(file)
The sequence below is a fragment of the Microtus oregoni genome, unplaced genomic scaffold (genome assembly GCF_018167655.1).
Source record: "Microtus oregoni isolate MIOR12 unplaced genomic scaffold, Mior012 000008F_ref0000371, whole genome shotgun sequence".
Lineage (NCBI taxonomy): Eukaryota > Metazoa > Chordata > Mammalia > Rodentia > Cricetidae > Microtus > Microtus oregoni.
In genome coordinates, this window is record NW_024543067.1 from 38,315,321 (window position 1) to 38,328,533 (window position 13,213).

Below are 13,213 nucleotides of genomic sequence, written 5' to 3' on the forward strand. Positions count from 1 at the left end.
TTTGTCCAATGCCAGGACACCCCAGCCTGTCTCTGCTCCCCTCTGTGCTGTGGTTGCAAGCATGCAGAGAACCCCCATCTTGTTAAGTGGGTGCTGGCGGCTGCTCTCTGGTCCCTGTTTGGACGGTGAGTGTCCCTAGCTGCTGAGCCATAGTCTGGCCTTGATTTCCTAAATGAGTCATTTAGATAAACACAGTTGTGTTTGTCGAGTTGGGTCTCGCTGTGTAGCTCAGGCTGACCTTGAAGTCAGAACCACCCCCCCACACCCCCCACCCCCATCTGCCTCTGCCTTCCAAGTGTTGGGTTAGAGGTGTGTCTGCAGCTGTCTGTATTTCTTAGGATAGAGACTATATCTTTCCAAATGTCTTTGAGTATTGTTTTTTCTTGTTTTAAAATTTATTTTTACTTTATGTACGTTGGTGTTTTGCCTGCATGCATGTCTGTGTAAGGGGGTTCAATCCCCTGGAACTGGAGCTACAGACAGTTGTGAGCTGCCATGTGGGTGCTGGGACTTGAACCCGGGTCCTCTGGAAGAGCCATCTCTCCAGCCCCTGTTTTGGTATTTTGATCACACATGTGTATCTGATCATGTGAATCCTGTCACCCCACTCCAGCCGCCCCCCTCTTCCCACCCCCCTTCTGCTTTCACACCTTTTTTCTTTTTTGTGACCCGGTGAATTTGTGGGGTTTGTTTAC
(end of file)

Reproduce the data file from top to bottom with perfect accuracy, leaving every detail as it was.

The sequence below is a fragment of the Microtus oregoni genome, unplaced genomic scaffold (genome assembly GCF_018167655.1).
Source record: "Microtus oregoni isolate MIOR12 unplaced genomic scaffold, Mior012 000008F_ref0000371, whole genome shotgun sequence".
Lineage (NCBI taxonomy): Eukaryota > Metazoa > Chordata > Mammalia > Rodentia > Cricetidae > Microtus > Microtus oregoni.
In genome coordinates, this window is record NW_024543067.1 from 38,315,321 (window position 1) to 38,328,533 (window position 13,213).

Below are 13,213 nucleotides of genomic sequence, written 5' to 3' on the forward strand. Positions count from 1 at the left end.
TTTGTCCAATGCCAGGACACCCCAGCCTGTCTCTGCTCCCCTCTGTGCTGTGGTTGCAAGCATGCAGAGAACCCCCATCTTGTTAAGTGGGTGCTGGCGGCTGCTCTCTGGTCCCTGTTTGGACGGTGAGTGTCCCTAGCTGCTGAGCCATAGTCTGGCCTTGATTTCCTAAATGAGTCATTTAGATAAACACAGTTGTGTTTGTCGAGTTGGGTCTCGCTGTGTAGCTCAGGCTGACCTTGAAGTCAGAACCACCCCCCCACACCCCCCACCCCCATCTGCCTCTGCCTTCCAAGTGTTGGGTTAGAGGTGTGTCTGCAGCTGTCTGTATTTCTTAGGATAGAGACTATATCTTTCCAAATGTCTTTGAGTATTGTTTTTTCTTGTTTTAAAATTTATTTTTACTTTATGTACGTTGGTGTTTTGCCTGCATGCATGTCTGTGTAAGGGGGTTCAATCCCCTGGAACTGGAGCTACAGACAGTTGTGAGCTGCCATGTGGGTGCTGGGACTTGAACCCGGGTCCTCTGGAAGAGCCATCTCTCCAGCCCCTGTTTTGGTATTTTGATCACACATGTGTATCTGATCATGTGAATCCTGTCACCCCACTCCAGCCGCCCCCCTCTTCCCACCCCCCTTCTGCTTTCACACCTTTTTTCTTTTTTGTGACCCGGTGAATTTGTGGGGTTTGTTTAC